The thing is, each “ding” from your phone diverts your energy and attention away from what you’re doing, which reduces productivity. And it doesn’t take a lot of distraction to cause stress. In fact, a joint study found, “after only 20 minutes of interrupted performance people reported significantly higher stress, frustration, workload, effort, and pressure.”

A simple switch to “Do Not Disturb” mode is the perfect way to remind yourself to be present and reduce the stress of notification overload. Do this when working on projects that require all your focus and the weekends, when you want to be present in your personal life.

4. Find your peak work time

When we’re not feeling our best, our ability to work, and the quality of work we produce, suffers. In contrast, studies have shown that employees are up to 500 percent more productive when in a “state of flow.” That means that, as a marketing professional, when you work matters.

Instead of letting your marketing duties affect when you work, identify the times you are most productive throughout the day and adjust your schedule to accommodate for those windows. You’ll notice your productivity increase, leaving you with more time to relax, wind down, and take a break from the stress of being constantly “on.”

5. Go offline – completely!

While this might be the hardest tip of all, make sure you’re setting aside time to unplug (completely!) outside of work. Designate a block of time where no notifications, last-minute emails, or chats will be allowed to interrupt your day. Whether it means turning your phone off completely or putting your laptop away in a separate room for a few hours, this offline time can’t be ignored.

Susan Weinschenk PhD explains the science behind this phenomenon, discussing how the prefrontal cortex (PFC) of the brain needs a little space to think critically. She says,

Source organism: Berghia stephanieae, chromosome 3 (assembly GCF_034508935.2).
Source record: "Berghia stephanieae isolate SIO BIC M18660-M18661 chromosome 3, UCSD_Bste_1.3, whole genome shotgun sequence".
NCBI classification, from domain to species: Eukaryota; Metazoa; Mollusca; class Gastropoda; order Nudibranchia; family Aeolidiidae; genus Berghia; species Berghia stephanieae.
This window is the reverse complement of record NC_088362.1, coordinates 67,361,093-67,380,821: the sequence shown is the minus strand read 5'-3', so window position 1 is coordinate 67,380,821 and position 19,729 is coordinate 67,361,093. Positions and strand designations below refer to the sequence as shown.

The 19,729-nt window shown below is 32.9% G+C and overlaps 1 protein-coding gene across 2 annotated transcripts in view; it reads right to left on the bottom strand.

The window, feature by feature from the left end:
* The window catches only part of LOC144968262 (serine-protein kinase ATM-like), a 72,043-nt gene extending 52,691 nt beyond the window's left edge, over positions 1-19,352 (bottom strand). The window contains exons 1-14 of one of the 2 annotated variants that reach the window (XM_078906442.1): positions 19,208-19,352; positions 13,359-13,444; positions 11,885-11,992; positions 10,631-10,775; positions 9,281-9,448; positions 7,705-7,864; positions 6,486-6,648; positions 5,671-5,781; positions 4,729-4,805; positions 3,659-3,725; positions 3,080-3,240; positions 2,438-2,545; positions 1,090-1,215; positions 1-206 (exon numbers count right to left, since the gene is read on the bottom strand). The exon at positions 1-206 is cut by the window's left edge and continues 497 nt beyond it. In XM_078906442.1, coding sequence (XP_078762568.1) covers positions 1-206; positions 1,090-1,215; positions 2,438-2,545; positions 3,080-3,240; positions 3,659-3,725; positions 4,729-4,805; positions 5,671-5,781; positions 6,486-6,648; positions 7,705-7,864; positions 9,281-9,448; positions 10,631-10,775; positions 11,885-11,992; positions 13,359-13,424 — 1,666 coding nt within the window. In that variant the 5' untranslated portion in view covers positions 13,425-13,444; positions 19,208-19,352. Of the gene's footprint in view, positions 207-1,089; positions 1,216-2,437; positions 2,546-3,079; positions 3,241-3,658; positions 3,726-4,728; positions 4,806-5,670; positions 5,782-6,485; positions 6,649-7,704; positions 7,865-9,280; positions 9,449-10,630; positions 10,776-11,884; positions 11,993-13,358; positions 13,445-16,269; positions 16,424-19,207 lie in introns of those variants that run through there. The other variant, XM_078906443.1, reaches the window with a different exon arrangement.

“If you keep your PFC too focused on the ‘task at hand’ then it can’t go searching for interesting combinations of information you have stored in memory … [When you take a break] your PFC is freed up to go searching and combining. So, if you need to solve a problem or want a new idea, let your PFC know what you want to solve and then take a step away and take a break!”

Use this to get clear on issues in your personal life, or even to bust a block you have at work. In any case, the personal and professional benefits of truly going offline, can’t be ignored.

Take care of YOU as a marketer

It can be hard to maintain a sense of order in times of chaos as a marketer because your job is to talk to the community, engage with customers, and create the messaging. However, that doesn’t mean you have to get lost in it. Use these tips to truly take care of you during challenging times without sacrificing your work. 

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Jessica Thiefels

Jessica Thiefels

Jessica Thiefels is founder and CEO of Jessica Thiefels Consulting, an organic content marketing agency. She’s been writing for more than 10 years and has been featured in top publications like Forbes, Entrepreneur and Fast Company. She also regularly contributes to Business Insider, Glassdoor, Score.org and more. Follow her on Twitter and connect on LinkedIn via the links below.